An Honest Living, Part 2

by | Oct 22, 2010 | Arts and Culture, Johannesburg, Melville and Surrounds | 6 comments

My shopping adventures continued this week. (Read about last week’s shopping adventures in An Honest Living, Part 1.)

Beadwork is a specialty craft in South Africa. Everywhere I go, I see men sitting on street corners bending wire into animals, trees, keychains, etc., and decorating the wire with beads. Seventh Street in Melville is a particular hotspot for these artists, perhaps because there is a bead shop at the corner of 7th Street and First Avenue.

Joe and I are going to D.C. for a visit next week and I have many gifts to buy. So I’ve developed a business relationship with Samuel and Silas, two brothers who sell their beadwork on the sidewalk in front of Nunos Restaurant. Samuel and Silas (I’ll call them S&S) are in their early 20s – they came to Joburg a few years ago from Zimbabwe and this is how they make their living.

In addition to selling ready-made pieces, S&S also take requests. I commissioned them to create a specific animal for a friend – I won’t say what animal because it will ruin the surprise. We negotiated a price, I gave them some money up-front to buy beads, and two days later S&S presented me with a finished product. They did a fantastic job and I already have some other projects in mind for them. I’m eyeing a life-size beaded goat for myself, but that will have to wait.

Silas at his sidewalk shop. The other S brother wasn’t there when I came to pick up my special animal. Joe used his blurring technique so I don’t give away the surprise.

My shopping for friends and family back home is complete – I’ve probably already bought more than will fit in my suitcase. But yesterday I had one more present to buy for someone on this side of the Atlantic.

Joe took me to the CNA Bookstore at Campus Square Mall, where I asked the manager for a copy of Maths Made Easy, Grade 10. At first he thought they didn’t have it, but he found one copy in the back. Someone had ordered it but never come to pick it up. I bought it for R190 – about $27.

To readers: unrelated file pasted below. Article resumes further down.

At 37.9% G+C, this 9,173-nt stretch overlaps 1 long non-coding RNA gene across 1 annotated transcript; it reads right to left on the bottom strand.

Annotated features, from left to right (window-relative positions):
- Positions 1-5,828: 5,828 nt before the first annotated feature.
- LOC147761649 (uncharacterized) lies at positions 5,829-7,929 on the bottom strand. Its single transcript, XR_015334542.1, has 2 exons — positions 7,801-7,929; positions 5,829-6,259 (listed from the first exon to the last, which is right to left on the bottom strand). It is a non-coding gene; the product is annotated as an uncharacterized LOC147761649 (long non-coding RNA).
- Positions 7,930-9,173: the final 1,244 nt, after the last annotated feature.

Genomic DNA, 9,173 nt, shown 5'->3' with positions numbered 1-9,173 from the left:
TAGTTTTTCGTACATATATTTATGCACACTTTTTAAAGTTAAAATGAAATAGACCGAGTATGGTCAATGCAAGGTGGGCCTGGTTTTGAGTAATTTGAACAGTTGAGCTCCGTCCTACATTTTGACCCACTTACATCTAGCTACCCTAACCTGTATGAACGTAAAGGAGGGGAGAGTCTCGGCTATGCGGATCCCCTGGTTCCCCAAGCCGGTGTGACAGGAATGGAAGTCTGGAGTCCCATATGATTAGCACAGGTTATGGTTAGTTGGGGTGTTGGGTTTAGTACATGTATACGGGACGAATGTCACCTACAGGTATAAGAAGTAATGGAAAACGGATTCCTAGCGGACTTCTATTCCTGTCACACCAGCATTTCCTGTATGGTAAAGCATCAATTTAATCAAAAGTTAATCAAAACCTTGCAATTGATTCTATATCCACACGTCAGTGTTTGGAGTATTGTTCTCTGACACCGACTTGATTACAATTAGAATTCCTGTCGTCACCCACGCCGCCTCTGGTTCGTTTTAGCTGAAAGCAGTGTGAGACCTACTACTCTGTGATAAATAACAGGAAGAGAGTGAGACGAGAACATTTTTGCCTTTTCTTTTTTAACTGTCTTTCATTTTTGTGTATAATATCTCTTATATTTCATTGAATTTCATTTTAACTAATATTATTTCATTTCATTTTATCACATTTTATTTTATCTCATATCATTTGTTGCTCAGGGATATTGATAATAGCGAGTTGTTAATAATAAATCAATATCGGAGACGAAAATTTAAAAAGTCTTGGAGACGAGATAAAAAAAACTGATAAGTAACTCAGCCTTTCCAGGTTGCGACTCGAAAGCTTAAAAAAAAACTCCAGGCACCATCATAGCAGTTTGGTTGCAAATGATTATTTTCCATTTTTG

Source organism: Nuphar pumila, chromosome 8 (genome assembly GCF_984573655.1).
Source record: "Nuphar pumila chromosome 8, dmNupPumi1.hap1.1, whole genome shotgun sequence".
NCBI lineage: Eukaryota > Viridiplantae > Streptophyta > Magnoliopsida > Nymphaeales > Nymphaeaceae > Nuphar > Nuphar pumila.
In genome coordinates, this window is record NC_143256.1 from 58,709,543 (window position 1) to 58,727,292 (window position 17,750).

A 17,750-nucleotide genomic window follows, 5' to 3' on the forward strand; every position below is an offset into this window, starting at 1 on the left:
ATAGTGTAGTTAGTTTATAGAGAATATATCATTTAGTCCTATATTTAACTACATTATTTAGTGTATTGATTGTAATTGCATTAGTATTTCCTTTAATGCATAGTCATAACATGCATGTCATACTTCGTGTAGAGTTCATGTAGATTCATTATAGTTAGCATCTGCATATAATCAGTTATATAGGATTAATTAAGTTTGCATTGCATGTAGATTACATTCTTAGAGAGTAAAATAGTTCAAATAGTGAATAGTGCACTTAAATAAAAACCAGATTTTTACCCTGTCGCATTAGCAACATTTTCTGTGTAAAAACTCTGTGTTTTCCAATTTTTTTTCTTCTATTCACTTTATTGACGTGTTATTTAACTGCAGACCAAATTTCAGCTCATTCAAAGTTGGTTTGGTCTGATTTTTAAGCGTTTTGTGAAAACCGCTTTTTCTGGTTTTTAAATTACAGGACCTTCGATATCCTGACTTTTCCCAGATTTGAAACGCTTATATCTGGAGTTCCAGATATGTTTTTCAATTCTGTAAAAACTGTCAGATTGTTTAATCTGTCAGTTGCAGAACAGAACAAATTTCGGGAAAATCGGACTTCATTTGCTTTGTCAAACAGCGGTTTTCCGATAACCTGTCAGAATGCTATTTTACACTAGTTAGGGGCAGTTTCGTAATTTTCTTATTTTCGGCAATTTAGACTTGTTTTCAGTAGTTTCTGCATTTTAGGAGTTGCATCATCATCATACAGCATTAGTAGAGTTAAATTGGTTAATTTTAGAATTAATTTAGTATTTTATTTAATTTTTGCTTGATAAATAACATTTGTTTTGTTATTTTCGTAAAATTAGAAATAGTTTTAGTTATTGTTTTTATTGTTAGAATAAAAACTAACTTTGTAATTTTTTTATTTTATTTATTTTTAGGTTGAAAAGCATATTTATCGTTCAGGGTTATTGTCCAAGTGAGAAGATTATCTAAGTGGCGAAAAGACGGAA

Our next stop was the corner of First Avenue and Main Road, where we found Simon the car guard. He didn’t recognize me at first, but when I held up the book he remembered.

I don’t think he understood right away that I was giving it to him. “It’s too expensive!” he exclaimed. He clasped the book to his chest and a smile began to spread across his face. He started talking so fast that I could barely understand him, but I gathered that he wanted to do something for me in return.

“Can I take your picture and write a story about you?” I asked.

“Yes, please! You must write about me!” He was practically jumping up and down.

As Simon followed me across the street to the car, Joe saw him kiss the book.

Simon is 60 years old and his daughter (whose name I forgot to ask) is 12. Most South African schools don’t supply books for their students, which is why Simon needed the math book. He was the one who ordered it from PNA but hadn’t been able to retrieve it because he didn’t have the money.

In addition to studying math with his daughter, Simon is taking English courses at the University of South Africa (UNISA). He showed us his student ID. He loves to study but never had the chance to go to school when he was young. I couldn’t get all the details, but he spent most of his life doing farmwork for a family that paid him R30 (about $4.50) per month.

Now Simon works as a car guard to supplement the meager pension he receives from the government. He’s looking for additional work – his goal is to earn R1,000 (about $150) per month – but if he takes a legal job he’ll lose his pension. Joe and I promised to be on the look-out for work.

One of Simon’s immediate goals is to save R900 so he can take his English exam at UNISA. He’s completed the coursework but has to pay to take the exam.

Simon with his math book.

I’m collecting donations.


  1. Jen

    And now you (and Simon) have made me cry. I wonder how many people he asked about that book before you were wonderful and delivered?

    Sign me up for a donation. Seriously.

    • 2summers

      Yeah, either I was the 100th person he’d asked, or he somehow intuitively knew that I was the person meant to bring this book to him. I’ll have to ask the next time I see him. Will collect your donation in about one week!

  2. adminsmit

    love the trees on the familiar street in the back ground – thanks for visiting this amazing place of my youth. Is the Full Stop cafe still going? remember cruising into their sapce after a night out for something to eat and a game of backgammon. The owner had a yellow bus that he used to take exhausted, drunk patrons home!

    • 2summers

      Joe tells me that the Full Stop Cafe has moved to Parkhurst. Sad! Sounds like a cool place.

  3. Lu

    What a wonderful and inspiring story. I hope Simon and his daughter are both well 🙂


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